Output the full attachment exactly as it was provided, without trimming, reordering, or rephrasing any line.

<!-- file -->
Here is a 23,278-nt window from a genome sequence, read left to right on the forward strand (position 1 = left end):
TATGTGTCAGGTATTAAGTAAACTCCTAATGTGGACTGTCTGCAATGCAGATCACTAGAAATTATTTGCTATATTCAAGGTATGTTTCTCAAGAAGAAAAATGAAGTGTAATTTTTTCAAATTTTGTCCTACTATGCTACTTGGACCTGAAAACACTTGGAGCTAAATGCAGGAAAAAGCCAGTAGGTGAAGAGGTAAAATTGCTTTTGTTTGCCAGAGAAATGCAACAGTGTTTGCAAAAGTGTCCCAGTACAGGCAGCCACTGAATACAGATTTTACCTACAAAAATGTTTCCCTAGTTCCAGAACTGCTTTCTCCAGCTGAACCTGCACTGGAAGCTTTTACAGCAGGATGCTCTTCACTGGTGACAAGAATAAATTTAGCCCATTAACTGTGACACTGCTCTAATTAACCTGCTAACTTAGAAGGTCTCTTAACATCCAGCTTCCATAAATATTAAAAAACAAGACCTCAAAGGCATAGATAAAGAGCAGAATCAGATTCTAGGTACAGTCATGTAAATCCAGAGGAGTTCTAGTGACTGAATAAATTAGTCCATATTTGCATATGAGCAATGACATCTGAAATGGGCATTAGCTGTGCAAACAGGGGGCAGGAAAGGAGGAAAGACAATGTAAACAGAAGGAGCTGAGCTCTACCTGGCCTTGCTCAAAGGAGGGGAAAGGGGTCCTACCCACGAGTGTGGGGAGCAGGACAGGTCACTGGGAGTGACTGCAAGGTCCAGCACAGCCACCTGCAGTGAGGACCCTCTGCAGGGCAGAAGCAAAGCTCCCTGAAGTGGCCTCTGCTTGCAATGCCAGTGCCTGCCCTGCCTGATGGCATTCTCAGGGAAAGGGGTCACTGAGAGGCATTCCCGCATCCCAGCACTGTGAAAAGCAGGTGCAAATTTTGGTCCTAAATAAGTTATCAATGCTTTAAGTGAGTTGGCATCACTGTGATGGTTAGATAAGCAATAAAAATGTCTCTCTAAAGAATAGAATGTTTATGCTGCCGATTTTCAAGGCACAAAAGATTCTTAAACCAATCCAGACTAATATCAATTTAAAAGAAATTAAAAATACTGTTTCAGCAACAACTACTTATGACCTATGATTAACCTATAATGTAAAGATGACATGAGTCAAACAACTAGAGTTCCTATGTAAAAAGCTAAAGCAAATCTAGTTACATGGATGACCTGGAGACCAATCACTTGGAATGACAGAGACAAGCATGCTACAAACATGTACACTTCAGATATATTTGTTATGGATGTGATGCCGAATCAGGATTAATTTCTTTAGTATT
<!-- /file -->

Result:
Here is a 23,278-nt window from a genome sequence, read left to right on the forward strand (position 1 = left end):
TATGTGTCAGGTATTAAGTAAACTCCTAATGTGGACTGTCTGCAATGCAGATCACTAGAAATTATTTGCTATATTCAAGGTATGTTTCTCAAGAAGAAAAATGAAGTGTAATTTTTTCAAATTTTGTCCTACTATGCTACTTGGACCTGAAAACACTTGGAGCTAAATGCAGGAAAAAGCCAGTAGGTGAAGAGGTAAAATTGCTTTTGTTTGCCAGAGAAATGCAACAGTGTTTGCAAAAGTGTCCCAGTACAGGCAGCCACTGAATACAGATTTTACCTACAAAAATGTTTCCCTAGTTCCAGAACTGCTTTCTCCAGCTGAACCTGCACTGGAAGCTTTTACAGCAGGATGCTCTTCACTGGTGACAAGAATAAATTTAGCCCATTAACTGTGACACTGCTCTAATTAACCTGCTAACTTAGAAGGTCTCTTAACATCCAGCTTCCATAAATATTAAAAAACAAGACCTCAAAGGCATAGATAAAGAGCAGAATCAGATTCTAGGTACAGTCATGTAAATCCAGAGGAGTTCTAGTGACTGAATAAATTAGTCCATATTTGCATATGAGCAATGACATCTGAAATGGGCATTAGCTGTGCAAACAGGGGGCAGGAAAGGAGGAAAGACAATGTAAACAGAAGGAGCTGAGCTCTACCTGGCCTTGCTCAAAGGAGGGGAAAGGGGTCCTACCCACGAGTGTGGGGAGCAGGACAGGTCACTGGGAGTGACTGCAAGGTCCAGCACAGCCACCTGCAGTGAGGACCCTCTGCAGGGCAGAAGCAAAGCTCCCTGAAGTGGCCTCTGCTTGCAATGCCAGTGCCTGCCCTGCCTGATGGCATTCTCAGGGAAAGGGGTCACTGAGAGGCATTCCCGCATCCCAGCACTGTGAAAAGCAGGTGCAAATTTTGGTCCTAAATAAGTTATCAATGCTTTAAGTGAGTTGGCATCACTGTGATGGTTAGATAAGCAATAAAAATGTCTCTCTAAAGAATAGAATGTTTATGCTGCCGATTTTCAAGGCACAAAAGATTCTTAAACCAATCCAGACTAATATCAATTTAAAAGAAATTAAAAATACTGTTTCAGCAACAACTACTTATGACCTATGATTAACCTATAATGTAAAGATGACATGAGTCAAACAACTAGAGTTCCTATGTAAAAAGCTAAAGCAAATCTAGTTACATGGATGACCTGGAGACCAATCACTTGGAATGACAGAGACAAGCATGCTACAAACATGTACACTTCAGATATATTTGTTATGGATGTGATGCCGAATCAGGATTAATTTCTTTAGTATT